In Natomas, school officials say they need
Natomas Unified, like the community it serves, faces the unique circumstance of having lived under a building freeze since 2008, when the
The levee work, meant to improve safety for the 100,000 people living in Natomas, is likely to result in a flurry of new-home sales as developers complete communities that were left unfinished when the moratorium was put in place, said Mayor Pro Tem
Despite the construction ban, the district of 13,500 students has experienced considerable recent growth as Natomas rebounds from a wave of foreclosures and home vacancies that hit during the recession. Natomas Unified had the region's fastest rate of growth last year with 710 additional students; the district expects another 700 this school year, Evans said.
"This could be an interesting ride when this moratorium lifts," he said.
The cost to Natomas taxpayers is expected to be about
"It's exciting to see a new era in financing and spending money," Payne said.
Natomas Unified officials have recommended issuing a combination of short- and longer-term bonds.
The district will need at least two more elementary schools in the next 10 years to keep up with the growth, Evans said. A new district facilities master plan calls for spending
The district hopes to use developer fees, charter school grant funds and state matching funds -- assuming a statewide facilities bond eventually passes -- to come up with the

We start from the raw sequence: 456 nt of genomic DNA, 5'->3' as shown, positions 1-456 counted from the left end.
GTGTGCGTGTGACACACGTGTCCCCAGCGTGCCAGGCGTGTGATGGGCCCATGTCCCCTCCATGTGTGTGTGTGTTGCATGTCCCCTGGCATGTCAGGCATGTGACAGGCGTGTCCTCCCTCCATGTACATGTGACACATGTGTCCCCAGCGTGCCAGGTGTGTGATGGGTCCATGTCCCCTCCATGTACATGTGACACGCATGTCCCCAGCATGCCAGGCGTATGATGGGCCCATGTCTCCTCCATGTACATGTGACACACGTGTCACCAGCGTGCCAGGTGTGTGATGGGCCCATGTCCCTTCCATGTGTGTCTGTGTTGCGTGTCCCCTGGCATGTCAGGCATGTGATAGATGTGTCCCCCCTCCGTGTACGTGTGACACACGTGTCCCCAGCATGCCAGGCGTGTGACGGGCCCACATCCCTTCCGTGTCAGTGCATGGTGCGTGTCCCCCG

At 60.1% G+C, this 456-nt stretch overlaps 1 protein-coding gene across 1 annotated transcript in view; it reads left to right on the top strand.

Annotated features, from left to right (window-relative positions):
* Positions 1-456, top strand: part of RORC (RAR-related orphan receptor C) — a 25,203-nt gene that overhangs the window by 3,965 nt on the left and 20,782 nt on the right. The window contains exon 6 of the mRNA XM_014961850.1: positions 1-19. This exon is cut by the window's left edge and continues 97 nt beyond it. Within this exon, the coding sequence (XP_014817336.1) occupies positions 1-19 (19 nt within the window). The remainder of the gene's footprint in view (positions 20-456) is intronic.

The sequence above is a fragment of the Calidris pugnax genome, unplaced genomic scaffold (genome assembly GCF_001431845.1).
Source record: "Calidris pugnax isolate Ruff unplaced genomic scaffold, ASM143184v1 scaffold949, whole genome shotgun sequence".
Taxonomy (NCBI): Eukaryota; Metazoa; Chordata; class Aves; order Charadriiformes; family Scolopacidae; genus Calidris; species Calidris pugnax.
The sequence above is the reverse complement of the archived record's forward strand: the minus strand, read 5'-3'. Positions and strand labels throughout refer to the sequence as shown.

The new bond money will allow the district to start upgrading and repairing campuses, acquiring new schools and partnering with the city of
Natomas officials want to redesign some classrooms to make them more like a 21st-century work environment.
"A 13-year-old would be working in classrooms that would look like you would find in a robotics company today," Evans said.
Local school district officials had hoped state leaders would put a multibillion-dollar school bond on the November ballot, but a legislative proposal appears all but dead this year after facing opposition from Gov.
Funds from the last state school bond -- approved by voters in 2006 -- are nearly gone. Districts say that has left them unable to build new facilities and forced them to dig into general funds to repair aging facilities.
Measure J money would still be necessary if the state approves a bond in the future, Ashby said. The state requires school districts provide matching funds for facilities projects if state money is used. Without a statewide bond, the district will "take care of the most important and most significant needs right off the bat," she said.
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